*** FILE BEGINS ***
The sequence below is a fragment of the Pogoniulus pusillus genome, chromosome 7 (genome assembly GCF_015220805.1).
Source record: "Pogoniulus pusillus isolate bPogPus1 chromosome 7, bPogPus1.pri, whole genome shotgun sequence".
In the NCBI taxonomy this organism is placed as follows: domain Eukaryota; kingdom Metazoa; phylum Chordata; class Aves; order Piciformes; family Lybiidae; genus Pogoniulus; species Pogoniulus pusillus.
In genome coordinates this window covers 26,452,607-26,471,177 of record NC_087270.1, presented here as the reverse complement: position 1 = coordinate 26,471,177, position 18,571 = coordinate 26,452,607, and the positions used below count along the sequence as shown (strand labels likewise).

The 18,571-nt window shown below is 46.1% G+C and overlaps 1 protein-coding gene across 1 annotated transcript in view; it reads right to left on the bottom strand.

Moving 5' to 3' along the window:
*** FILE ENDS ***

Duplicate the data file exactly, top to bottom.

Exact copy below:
The sequence below is a fragment of the Pogoniulus pusillus genome, chromosome 7 (genome assembly GCF_015220805.1).
Source record: "Pogoniulus pusillus isolate bPogPus1 chromosome 7, bPogPus1.pri, whole genome shotgun sequence".
In the NCBI taxonomy this organism is placed as follows: domain Eukaryota; kingdom Metazoa; phylum Chordata; class Aves; order Piciformes; family Lybiidae; genus Pogoniulus; species Pogoniulus pusillus.
In genome coordinates this window covers 26,452,607-26,471,177 of record NC_087270.1, presented here as the reverse complement: position 1 = coordinate 26,471,177, position 18,571 = coordinate 26,452,607, and the positions used below count along the sequence as shown (strand labels likewise).

The 18,571-nt window shown below is 46.1% G+C and overlaps 1 protein-coding gene across 1 annotated transcript in view; it reads right to left on the bottom strand.

Moving 5' to 3' along the window: